I was intrigued by this recent NYT article, To Help Students Learn, Engage the Emotions.

It makes intuitive sense. Of learning in general:

This rule holds true even across subjects and disciplines, Dr. Immordino-Yang writes in her book, “Emotions, Learning, and the Brain.” “Even in academic subjects that are traditionally considered unemotional, such as physics, engineering or math, deep understanding depends on making emotional connections between concepts.”

Teachers fancy themselves as building intrinsic motivation in their students, getting them excited about being “learners” who strive to one day “go to college.” But when you get to observe what is actually being taught, one wonders how an adult could get motivated to learn in such an environment, let alone a child who does not yet possess deeply rooted intrinsic motivations to make their education count.

Given the pressures to succeed in math and reading, largely based on standardized assessments, many students, especially those in schools with lower test scores, are given passages to read and questions to answer. Reading is a detached exercise with no connective tissue binding the texts together. Knowledge doesn’t build. Reading is merely a checklist of skills whereby content can simply be swapped in and out.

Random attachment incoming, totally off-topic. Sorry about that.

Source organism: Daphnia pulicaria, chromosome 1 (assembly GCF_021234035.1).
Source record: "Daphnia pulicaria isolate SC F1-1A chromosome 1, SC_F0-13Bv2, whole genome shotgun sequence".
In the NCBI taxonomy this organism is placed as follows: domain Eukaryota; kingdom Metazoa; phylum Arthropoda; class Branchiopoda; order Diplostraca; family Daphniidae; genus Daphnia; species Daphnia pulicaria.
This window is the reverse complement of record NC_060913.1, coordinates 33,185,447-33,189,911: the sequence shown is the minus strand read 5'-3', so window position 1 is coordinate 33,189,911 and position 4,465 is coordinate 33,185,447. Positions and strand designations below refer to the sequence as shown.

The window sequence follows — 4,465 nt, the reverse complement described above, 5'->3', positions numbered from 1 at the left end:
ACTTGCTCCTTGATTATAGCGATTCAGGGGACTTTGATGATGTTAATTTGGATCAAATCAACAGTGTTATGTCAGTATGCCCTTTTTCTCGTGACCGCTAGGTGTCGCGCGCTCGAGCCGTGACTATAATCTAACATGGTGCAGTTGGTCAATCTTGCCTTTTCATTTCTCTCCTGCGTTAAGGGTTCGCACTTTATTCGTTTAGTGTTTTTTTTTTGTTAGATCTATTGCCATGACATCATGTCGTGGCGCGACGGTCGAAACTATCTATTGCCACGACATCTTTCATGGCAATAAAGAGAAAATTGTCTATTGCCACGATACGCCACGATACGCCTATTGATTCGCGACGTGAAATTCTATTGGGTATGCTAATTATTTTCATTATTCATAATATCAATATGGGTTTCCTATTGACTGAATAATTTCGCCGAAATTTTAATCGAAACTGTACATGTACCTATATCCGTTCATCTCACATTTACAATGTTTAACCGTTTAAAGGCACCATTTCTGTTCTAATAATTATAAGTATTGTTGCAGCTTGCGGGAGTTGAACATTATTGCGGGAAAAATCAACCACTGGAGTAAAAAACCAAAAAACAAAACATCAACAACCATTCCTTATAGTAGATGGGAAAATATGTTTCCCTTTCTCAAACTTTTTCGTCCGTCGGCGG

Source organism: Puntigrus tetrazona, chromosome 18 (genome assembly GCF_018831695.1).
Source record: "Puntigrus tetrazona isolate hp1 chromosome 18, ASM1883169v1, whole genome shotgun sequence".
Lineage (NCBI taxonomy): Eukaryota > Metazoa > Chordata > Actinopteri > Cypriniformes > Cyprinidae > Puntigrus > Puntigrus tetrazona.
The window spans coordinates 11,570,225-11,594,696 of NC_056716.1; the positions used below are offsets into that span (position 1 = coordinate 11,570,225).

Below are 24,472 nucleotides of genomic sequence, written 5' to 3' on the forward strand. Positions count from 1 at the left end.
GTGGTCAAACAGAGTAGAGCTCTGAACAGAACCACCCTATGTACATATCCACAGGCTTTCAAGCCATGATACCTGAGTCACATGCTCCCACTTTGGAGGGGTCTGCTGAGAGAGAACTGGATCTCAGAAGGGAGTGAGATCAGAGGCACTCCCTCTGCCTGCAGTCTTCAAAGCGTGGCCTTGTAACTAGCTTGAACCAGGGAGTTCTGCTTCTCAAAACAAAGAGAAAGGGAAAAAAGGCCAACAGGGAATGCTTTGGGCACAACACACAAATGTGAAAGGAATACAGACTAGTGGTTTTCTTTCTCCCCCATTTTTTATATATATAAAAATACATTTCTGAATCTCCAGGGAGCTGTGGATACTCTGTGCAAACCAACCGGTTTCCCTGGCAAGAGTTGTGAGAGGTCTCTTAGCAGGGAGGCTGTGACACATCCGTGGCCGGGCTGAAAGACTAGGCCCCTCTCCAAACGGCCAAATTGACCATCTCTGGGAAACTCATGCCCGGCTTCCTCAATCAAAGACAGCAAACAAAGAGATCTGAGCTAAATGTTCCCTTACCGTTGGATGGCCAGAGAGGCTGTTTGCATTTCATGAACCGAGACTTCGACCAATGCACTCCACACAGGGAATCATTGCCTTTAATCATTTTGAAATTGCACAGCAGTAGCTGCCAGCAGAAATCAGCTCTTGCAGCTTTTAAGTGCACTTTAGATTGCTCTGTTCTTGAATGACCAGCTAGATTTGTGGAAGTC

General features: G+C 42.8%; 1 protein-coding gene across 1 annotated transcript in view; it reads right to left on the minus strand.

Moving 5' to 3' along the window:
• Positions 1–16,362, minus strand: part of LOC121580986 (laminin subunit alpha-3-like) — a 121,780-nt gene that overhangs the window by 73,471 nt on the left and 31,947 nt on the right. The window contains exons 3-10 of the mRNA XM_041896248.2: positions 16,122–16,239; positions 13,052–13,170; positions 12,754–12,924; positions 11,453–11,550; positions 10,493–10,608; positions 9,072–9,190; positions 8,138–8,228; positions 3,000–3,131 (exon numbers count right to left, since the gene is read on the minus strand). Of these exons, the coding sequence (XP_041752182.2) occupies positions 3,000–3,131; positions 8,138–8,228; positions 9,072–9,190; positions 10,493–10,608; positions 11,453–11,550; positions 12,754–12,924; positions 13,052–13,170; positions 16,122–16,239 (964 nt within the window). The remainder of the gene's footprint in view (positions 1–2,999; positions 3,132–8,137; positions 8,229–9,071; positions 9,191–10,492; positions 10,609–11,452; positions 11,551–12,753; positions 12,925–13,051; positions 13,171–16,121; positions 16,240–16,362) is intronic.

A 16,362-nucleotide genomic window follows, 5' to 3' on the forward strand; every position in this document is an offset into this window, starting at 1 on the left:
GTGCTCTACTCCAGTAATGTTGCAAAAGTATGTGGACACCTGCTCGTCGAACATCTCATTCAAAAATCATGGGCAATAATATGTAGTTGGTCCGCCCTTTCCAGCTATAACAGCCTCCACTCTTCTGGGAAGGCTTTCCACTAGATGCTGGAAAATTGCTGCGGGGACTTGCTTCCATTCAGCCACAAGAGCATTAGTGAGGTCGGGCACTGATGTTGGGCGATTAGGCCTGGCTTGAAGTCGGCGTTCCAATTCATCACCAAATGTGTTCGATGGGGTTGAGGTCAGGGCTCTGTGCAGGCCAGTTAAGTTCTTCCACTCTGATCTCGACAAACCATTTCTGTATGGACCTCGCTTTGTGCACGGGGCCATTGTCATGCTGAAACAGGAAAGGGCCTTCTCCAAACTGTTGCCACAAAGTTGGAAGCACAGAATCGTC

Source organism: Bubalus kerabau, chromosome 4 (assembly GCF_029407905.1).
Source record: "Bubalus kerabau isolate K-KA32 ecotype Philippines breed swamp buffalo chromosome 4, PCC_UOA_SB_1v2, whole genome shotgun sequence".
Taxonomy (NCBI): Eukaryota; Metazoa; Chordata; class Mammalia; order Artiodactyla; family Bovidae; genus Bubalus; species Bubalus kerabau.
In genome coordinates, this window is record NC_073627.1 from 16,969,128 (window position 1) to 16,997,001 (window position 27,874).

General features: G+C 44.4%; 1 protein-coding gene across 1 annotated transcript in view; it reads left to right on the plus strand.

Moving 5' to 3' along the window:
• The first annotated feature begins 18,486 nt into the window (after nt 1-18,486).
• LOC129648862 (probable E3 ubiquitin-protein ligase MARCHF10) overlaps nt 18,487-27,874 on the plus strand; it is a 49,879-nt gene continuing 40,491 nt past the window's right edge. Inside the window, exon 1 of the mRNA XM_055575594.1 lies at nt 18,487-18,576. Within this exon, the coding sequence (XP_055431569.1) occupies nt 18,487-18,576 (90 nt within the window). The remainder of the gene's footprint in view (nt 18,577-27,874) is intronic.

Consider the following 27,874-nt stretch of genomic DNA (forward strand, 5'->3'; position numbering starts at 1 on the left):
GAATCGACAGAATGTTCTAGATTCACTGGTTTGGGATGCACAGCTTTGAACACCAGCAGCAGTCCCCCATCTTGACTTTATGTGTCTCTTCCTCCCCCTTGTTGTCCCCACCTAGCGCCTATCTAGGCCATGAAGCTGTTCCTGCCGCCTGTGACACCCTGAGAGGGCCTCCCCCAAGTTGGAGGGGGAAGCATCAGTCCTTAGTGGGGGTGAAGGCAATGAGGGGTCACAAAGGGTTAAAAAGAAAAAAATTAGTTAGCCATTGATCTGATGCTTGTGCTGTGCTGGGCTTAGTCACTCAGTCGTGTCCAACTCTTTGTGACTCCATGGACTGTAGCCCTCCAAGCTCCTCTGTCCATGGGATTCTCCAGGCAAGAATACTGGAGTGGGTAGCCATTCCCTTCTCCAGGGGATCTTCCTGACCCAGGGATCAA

I’ve seen worksheets go home that ask students to read some flimsy passage about horses and then asks them to write about what it would be like to have a pony. Pretty compelling stuff. Spelling words that have no context or relevance. It’s all so lazy.

Even architects of common core themselves demand that emotion, reaction, and opinion be taken out of reading, because no one really cares about what you think. It’s about a “close” examination of the text, its features, and meaning, taking every word as gospel truth and questioning nothing. What a boring, lazy, and spiteful experience we are creating for our students.

Ironically, we are asked to encourage reading “fluency,” or the cadence and delivery of text as we read aloud. But at the same time, we strip any possibility of emotional reactions or connections to reading.

So, which is it?

 

 

Dear Mr. Rosenthal, This is why I have decided to cancel my subscription to your paper today. Many people I know have already done so, but I’ve been holding out because of my love for the good journalism that goes on at the paper. As a teacher, parent and thinking individual, this editorial today about […]

According to the NYT, professors can now track how students are reading digital materials: Major publishers in higher education have already been collecting data from millions of students who use their digital materials. But CourseSmart goes further by individually packaging for each professor information on all the students in a class — a bold effort […]